• 6 years ago

      *Ahem*

      You should have not doubted your little brother. [url<]https://en.wikipedia.org/wiki/Oxygen-free_copper[/url<]

        • Forge
        • 6 years ago

        Oh, there’s no doubting, the brain-dead audiophiles said it, and you faithfully reported it.

        My boggling is WHY would anyone specify OFC for a largely-decorative waterblock. It’s like specifying only the finest gourmet seedless watermelons for a Gallagher show, but even moreso.

          • Krogoth
          • 6 years ago

          Marketing point for people who don’t understand Chemistry and/or Metallurgy 101.

          • Billstevens
          • 6 years ago

          That wiki confirmed exactly what you said. OF is no different for conductivity. And OFE is the very slightly better, but not specifically because it has even less oxygen but probably more due to the removal of other impeding impurities.

        • Mr Bill
        • 6 years ago

        Probably choosen for the wow factor but also because the more pure the copper, the higher its resistance to corrosion, higher formability and machinability, higher thermal and electrical conductivity, and higher ductility, strength, and flexibility (very important in super fine wire).
        This link put it in a table…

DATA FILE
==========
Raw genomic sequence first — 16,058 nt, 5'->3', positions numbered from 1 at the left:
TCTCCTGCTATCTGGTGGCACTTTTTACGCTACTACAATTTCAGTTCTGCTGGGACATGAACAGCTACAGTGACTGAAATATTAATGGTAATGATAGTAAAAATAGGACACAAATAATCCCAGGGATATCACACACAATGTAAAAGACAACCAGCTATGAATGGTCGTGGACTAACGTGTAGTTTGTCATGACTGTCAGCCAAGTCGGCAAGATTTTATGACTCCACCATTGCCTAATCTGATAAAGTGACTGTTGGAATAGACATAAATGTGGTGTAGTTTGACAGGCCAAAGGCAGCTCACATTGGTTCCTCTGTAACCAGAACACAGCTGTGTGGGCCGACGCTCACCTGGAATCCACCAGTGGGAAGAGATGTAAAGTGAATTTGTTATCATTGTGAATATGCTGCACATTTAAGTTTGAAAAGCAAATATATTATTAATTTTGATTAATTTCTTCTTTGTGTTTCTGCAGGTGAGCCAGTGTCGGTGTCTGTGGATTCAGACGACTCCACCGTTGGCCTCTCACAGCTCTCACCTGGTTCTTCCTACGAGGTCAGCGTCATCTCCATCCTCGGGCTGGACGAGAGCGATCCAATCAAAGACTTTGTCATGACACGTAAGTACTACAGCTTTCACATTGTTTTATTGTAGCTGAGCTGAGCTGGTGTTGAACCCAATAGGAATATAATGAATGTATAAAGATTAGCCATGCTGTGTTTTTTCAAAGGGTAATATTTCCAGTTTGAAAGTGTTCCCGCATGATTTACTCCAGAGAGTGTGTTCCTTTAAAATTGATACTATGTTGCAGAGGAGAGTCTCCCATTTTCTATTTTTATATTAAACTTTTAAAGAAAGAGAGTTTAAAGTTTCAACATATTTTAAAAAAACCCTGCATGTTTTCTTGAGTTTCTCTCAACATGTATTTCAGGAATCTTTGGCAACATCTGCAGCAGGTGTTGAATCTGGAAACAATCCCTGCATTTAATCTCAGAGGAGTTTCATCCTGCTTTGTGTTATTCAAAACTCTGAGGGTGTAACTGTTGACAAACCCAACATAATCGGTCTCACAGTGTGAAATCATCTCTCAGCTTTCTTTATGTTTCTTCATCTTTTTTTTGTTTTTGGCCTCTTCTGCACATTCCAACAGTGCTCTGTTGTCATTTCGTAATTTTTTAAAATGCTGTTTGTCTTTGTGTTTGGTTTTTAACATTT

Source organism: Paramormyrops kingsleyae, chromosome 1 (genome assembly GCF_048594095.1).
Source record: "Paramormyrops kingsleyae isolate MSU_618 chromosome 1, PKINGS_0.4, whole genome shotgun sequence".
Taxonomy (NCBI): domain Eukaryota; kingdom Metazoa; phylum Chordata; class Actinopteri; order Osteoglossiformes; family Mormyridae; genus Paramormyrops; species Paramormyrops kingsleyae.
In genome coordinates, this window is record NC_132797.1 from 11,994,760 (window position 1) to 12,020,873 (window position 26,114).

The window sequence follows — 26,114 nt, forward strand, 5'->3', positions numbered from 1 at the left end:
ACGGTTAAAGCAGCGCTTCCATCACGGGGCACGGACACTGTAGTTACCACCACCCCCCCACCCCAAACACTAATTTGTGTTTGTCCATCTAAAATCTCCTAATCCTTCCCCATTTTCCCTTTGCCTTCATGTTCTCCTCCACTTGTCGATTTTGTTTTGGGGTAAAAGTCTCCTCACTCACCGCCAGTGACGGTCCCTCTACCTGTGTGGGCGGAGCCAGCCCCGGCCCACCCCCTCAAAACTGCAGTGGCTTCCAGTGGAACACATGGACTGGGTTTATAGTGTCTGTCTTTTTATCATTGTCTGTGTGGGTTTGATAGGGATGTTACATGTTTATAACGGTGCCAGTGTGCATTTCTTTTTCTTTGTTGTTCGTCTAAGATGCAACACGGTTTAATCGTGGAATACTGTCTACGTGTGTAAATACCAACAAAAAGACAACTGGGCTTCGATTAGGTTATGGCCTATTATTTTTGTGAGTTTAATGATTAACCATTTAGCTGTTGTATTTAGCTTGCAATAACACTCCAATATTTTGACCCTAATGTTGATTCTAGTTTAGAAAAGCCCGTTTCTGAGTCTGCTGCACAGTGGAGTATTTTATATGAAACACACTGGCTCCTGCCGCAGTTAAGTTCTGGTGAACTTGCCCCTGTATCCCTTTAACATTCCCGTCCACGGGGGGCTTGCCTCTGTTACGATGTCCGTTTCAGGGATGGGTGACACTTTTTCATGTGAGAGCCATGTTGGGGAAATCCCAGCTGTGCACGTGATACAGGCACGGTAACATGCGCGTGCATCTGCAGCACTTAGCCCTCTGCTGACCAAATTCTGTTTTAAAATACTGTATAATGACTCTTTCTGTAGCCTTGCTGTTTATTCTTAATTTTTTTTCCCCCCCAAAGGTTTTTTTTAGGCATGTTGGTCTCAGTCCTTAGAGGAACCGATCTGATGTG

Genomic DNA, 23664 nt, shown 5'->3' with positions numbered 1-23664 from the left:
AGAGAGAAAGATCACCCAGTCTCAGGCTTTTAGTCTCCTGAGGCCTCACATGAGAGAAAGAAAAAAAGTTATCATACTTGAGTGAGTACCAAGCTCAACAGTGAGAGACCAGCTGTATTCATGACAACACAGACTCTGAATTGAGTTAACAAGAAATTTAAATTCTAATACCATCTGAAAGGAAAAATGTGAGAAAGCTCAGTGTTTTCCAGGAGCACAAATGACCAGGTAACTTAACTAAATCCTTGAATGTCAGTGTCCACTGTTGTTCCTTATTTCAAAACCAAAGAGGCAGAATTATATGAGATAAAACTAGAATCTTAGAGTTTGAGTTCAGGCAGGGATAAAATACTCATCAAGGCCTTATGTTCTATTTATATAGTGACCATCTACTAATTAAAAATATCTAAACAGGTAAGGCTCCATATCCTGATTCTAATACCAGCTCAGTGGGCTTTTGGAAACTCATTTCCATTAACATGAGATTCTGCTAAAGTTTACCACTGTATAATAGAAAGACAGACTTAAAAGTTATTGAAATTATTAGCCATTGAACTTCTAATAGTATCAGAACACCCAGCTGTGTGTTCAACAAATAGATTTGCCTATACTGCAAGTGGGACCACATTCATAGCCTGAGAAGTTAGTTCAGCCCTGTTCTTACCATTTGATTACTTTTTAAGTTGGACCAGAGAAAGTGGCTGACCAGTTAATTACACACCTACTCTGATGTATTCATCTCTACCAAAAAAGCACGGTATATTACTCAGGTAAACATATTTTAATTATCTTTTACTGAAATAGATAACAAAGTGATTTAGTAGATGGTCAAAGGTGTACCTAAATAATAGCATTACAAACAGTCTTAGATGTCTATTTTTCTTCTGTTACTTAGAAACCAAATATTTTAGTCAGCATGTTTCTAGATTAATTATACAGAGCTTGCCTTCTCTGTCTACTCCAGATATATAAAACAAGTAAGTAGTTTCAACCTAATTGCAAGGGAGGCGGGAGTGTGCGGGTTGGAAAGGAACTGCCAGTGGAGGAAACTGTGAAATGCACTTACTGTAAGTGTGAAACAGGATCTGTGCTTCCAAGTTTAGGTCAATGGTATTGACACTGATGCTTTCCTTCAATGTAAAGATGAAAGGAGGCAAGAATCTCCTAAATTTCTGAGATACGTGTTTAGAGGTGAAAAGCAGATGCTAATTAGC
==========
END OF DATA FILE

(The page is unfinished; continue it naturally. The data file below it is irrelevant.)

[url<]http://www.sequoia-brass-copper.com/alloy-c10100-ofe-copper.html[/url<] The Main Properties And Benefits Of OFE C10100 Copper Are: Immune to hydrogen embrittlement Very adherent oxide scale Highest homogeneity and reliability of all copper grades Highest possible electrical conductivity of as high as 101.5% IACS Highest possible thermal conductivity Superior weldability, brazability and solderability Extremely good for electron beam welding Most preferred formability and impact strength Highest purity standardized copper (impurities <40 ppm and no single impurity higher than 25 ppm) Typical analysis here... [url<]http://www.sequoia-brass-copper.com/alloy-c10100-ofe-copper.html[/url<] more proterties... [url<]http://www.conductivity-app.org/alloy-sheet/31[/url<] Phelps Dodge Copper Refinery (they invented the technology)... [url<]http://www.copper.org/publications/newsletters/innovations/2001/08/intro_toc.html[/url<] "There are several highly refined grades of copper that contain almost no oxygen or other impurities. These are the so-called oxygen-free high-conductivity coppers. (The acronym for the term, oxygen-free high conductivity copper, OFHCTM, is a registered trademark of Phelps Dodge Specialty Copper Products. Comparable generic products are generally referred to simply as OF copper.) OF copper is produced by casting electrolytically refined copper in a controlled, i.e., non-oxidizing atmosphere. It is used where ease of welding and brazing are especially important. OF coppers exhibit electrical conductivity above 100% IACS."